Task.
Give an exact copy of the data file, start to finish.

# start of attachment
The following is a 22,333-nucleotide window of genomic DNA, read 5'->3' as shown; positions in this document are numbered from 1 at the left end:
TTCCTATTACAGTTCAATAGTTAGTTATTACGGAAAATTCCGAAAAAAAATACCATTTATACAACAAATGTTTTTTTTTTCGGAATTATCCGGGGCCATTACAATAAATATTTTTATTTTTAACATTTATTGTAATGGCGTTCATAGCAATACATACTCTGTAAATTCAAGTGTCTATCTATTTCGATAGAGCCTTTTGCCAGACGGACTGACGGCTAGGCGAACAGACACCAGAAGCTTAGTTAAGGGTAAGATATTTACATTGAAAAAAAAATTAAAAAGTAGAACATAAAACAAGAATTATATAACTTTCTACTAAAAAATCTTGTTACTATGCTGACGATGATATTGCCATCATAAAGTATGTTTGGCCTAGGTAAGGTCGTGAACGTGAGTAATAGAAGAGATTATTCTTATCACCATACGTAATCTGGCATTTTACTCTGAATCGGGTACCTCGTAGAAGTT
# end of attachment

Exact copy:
The following is a 22,333-nucleotide window of genomic DNA, read 5'->3' as shown; positions in this document are numbered from 1 at the left end:
TTCCTATTACAGTTCAATAGTTAGTTATTACGGAAAATTCCGAAAAAAAATACCATTTATACAACAAATGTTTTTTTTTTCGGAATTATCCGGGGCCATTACAATAAATATTTTTATTTTTAACATTTATTGTAATGGCGTTCATAGCAATACATACTCTGTAAATTCAAGTGTCTATCTATTTCGATAGAGCCTTTTGCCAGACGGACTGACGGCTAGGCGAACAGACACCAGAAGCTTAGTTAAGGGTAAGATATTTACATTGAAAAAAAAATTAAAAAGTAGAACATAAAACAAGAATTATATAACTTTCTACTAAAAAATCTTGTTACTATGCTGACGATGATATTGCCATCATAAAGTATGTTTGGCCTAGGTAAGGTCGTGAACGTGAGTAATAGAAGAGATTATTCTTATCACCATACGTAATCTGGCATTTTACTCTGAATCGGGTACCTCGTAGAAGTT